Maybe I just don’t like graphic novels.
When I thinking about writing this post, I almost took a moment and went “full literary.” For those of you who don’t write genre fiction, “full literary” is our term (ok at least its my term) for someone who views the body of work known as ‘literature’ as somehow higher or better than the other genres. (Yes, literature is a genre, no you can’t argue with me on this).
When I downloaded Thirty Days of Night, my first thought was “oh great, a graphic novel. That’s not a real book.” Well that was my inner snob coming out because, yes, graphic novels are books, and just because I’m not a huge fan of them doesn’t mean they’re not valid stories. Now, I think graphic novels have inherent problems that “traditional” fiction doesn’t. [yes, I realize we’ve been telling stories with pictures long before the written word was invented].
When I read 30 Days, I wasn’t really gripped by the tale the same way a work of “traditional fiction” grips you. In fact, I didn’t really have any emotional reaction at all. I just sat there, looked at the pictures, read the dialogue boxes, and eventually it was done. The problem, I think, is that I didn’t feel like I went on a journey with the characters. I was just watching a bunch of stuff happening, like flipping through a bunch of pictures. The reader is robbed of seeing the world through the character’s eyes, robbed of really feeling the emotions and experiencing the thought processes. It’s something that, in fiction, I like to call the window effect. The Window Effect generally afflicts young authors who are just starting to write or who have never had formal training. It’s when the reader has the experience of watching the story unfold through a closed window. Everything is muted, no emotions are communicated on the page, descriptions are generally lacking, and usually the descriptors are limited to sight and maybe sound. I felt that way when reading 30 Days.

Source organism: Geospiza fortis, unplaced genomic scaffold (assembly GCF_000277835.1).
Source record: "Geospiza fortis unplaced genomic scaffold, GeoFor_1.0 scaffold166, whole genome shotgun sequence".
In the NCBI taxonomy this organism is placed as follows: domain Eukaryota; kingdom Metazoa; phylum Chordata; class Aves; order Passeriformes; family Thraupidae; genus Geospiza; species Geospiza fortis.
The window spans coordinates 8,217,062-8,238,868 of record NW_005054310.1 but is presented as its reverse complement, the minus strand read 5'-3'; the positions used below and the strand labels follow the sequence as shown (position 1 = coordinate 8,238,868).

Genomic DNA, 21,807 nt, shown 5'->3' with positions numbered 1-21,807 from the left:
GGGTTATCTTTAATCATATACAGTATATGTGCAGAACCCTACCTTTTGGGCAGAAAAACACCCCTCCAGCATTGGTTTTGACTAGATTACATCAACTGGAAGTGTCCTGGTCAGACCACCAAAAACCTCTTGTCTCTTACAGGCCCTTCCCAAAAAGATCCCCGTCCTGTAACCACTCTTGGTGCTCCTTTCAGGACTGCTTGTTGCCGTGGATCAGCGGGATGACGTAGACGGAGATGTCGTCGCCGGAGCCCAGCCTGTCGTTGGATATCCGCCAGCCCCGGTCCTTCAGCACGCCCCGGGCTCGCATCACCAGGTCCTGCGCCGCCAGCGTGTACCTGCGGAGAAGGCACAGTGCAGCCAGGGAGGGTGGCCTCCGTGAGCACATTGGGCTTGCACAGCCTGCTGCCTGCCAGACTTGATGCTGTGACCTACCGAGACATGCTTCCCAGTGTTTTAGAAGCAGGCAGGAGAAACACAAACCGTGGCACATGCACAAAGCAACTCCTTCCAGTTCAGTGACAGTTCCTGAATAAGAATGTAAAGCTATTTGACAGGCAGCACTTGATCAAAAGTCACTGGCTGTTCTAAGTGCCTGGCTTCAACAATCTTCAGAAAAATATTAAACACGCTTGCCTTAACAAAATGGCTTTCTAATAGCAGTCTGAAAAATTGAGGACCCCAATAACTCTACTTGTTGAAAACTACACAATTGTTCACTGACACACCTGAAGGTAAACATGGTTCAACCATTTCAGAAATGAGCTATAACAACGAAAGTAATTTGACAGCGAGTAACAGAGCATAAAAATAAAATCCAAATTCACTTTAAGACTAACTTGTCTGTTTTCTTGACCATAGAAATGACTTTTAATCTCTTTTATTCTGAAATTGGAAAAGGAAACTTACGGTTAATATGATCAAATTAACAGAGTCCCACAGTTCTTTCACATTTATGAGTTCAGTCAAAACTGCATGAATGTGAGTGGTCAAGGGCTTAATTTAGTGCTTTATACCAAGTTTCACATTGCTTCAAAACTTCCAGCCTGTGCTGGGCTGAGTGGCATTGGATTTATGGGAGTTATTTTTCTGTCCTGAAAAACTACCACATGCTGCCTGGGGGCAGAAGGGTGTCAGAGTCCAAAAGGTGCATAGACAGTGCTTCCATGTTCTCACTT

Now, that’s not to say that there’s anything particularly wrong with Graphic Novels. I also don’t enjoy silent films, math, romance novels, most horror novels, the Transformers Movies, and anti-gun lobbyists, as well as a plethora of other things. The artwork in 30 Days of night was really good. It was surreal and, although at a few points a little difficult to discern, it was overall really, really good. The dialogue in the boxes flowed well also, though there were a few cheesy lines scattered throughout–but again, that brings me back to my initial point. Maybe I wouldn’t have thought those lines were cheesy if there were in a full-length novel.
So, in short, I don’t really feel adequate to give a “grade” to this book. It’s the second graphic novel that I’ve ever picked up. If you’re looking to get into graphic novels, I guess it’s as good a place as any. In short, I found myself enjoying it, once the story started going. I certainly wouldn’t re-read it, but it really takes a special book to make me go back to it. Finally, if you like horror and like graphic novels, you’ll probably like this. The actual situation posed by the book was pretty original, and the plot took some pretty cool twists and turns. If I”m being objective, I’d give it a B+.